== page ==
Note that these settings are independent of “Auto Motion Plus” and other frame interpolation technologies.  AMP etc smooth out the picture by adding additional (new) frames between the old ones.  However they go well together; if you use the settings suggested above, then AMP will add new frames but keep the proper timing. Without the above settings, AMP will add new frames, but there will still be the old telecine judder, but a smoother version of it.

With the above settings you’ll have accurate timing whether you choose to add new frames with frame interpolation or not (AMP et al).

Note that if you are watching a Video source, such as a Music DVD, or normal TV show (keep in mind that some HD TV shows like “Lost” actually are shot with cinema frame timings!), you may want to disengage the Film Mode on your TV if it adversely affects the picture/timings and re-engage it when watching Film based material.

Finally — smooth pans from DVD — what’s not to love about that?

This is especially great for movies which are not out on BD, such as Star Wars, Lord of the Rings, etc, and works great with services like Netflix.


About Jordan Bortz

C#, WPF, Android, Architect, Developer, Consultant, Project Manager available for remote/telecommute assignments
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6 Responses to Getting 24p/5:5 Pulldown from DVD, Netflix, and Cable on your 120Hz or 240Hz TV

  1. Matt says:

    Just wanted to thank you for posting this! I happened to find this page on a google search because I was trying to figure out how to eliminate judder from netflix streaming on my ps3 and this seems to have fixed the issue!

    • gabby marie says:

      Matt, what did you change in the PS3 settings to accomplish the fix? I have serious eye strain from streaming through Netflix using my PS3.

  2. Derek Kent says:

    hey there Jordan
    What a fantastic article you wrote. I’m so glad when people share best practices..
    I have a setup consisting of a mac pro driving all my media, and a samsung 55″ LED (UN55C6300 in case you’re interested)

    I switched to this method some time ago because as I’m sure you agree, it’s all about consolidating load to the display.
    Some content is 24, some 25, some 60, etc etc etc (all my media is kept on a raid and varies among NTSC and PAL formats)
    outputting 1080i and letting the TV do it’s thing has worked wonders.
    the things that bother me the most have always been pulldown judder and colour accuracy..
    I used to use a projector but when I recently moved I decided that I didn’t want to deal with the limitations any more and took the plunge on the TV>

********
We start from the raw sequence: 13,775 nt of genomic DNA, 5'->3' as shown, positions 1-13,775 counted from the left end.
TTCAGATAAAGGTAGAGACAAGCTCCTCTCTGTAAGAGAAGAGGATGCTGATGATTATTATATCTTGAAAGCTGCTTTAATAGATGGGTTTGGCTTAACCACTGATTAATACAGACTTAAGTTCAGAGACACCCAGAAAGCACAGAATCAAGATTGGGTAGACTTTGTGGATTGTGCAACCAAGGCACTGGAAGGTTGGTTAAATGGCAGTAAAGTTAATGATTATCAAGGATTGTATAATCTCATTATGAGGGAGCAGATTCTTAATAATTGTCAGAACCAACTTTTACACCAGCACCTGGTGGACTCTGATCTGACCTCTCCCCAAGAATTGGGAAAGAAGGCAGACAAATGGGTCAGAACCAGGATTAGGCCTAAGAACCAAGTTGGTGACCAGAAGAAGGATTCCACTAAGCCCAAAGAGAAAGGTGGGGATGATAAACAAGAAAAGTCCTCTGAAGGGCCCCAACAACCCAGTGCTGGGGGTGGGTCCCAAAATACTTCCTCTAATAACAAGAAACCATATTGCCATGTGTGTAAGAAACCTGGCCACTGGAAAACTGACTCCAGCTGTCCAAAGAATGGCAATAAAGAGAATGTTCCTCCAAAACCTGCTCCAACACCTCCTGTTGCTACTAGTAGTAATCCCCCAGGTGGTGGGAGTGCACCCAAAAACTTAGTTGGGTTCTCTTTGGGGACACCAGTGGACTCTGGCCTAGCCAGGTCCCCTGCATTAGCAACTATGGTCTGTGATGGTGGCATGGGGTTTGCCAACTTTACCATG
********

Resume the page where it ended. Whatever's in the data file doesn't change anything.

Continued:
anyway! feel free to email me back, always love chatting about media geekdom.
    take care

    • Jordan says:

      That sounds very cool Derek.

      I haven’t tried playing any 25fps sources on it. I’m guessing the TV switches down to 100hz and plays 25p at 4:4?

      It’s sort of strange now I have this great home theater setup but I rarely watch TV/movies….probably only 2-3 times a month but I love the picture when I do.

      Generally if I have free time I play music (physically play it not just listen…)

      I did recently acoustically treat my home theater and music room areas with Auralex type foam… (actually Auralex clone foam from Used a couple bass traps and some wedges and it’s improved the home theater sound quite a bit. For movies it’s a little subtle to notice the difference but for music in general it’s definitely a big improvement. If you have a lot of money in your HT then a few hundred $ for foam can really bring it home — I have great speakers but they were in a boomy sounding room so that really helped out.


  3. Geoffrey Smith says:


    Thanks for the comprehensive article. You mention improving Netflix pictures at the beginning of the article, but I couldn’t then find anymore references to that issue. Can you elaborate, as my Netflix pictures have a distinctively “interlaced” sterile look. (I have a decent Sony 65″ TV, and work in broadcast TV and film).


    Geoffrey Smith

    • Jordan says:

      Right what I’m saying is, turn off the progressive (deinterlaced) mode, and just let it be “interlaced” and let your tv handle it…

      I know it’s counterintuitive..

      The reason I don’t mention Netflix specifically is because it’s not solely related to Netflix…

      What I suggest is

      [whatever]===>Your TV should be sent as Interlaced with rare exception.

      Let your TV handle the interlaced to progressive translation, whatever the source format was, be it Netflix or DVD or otherwise.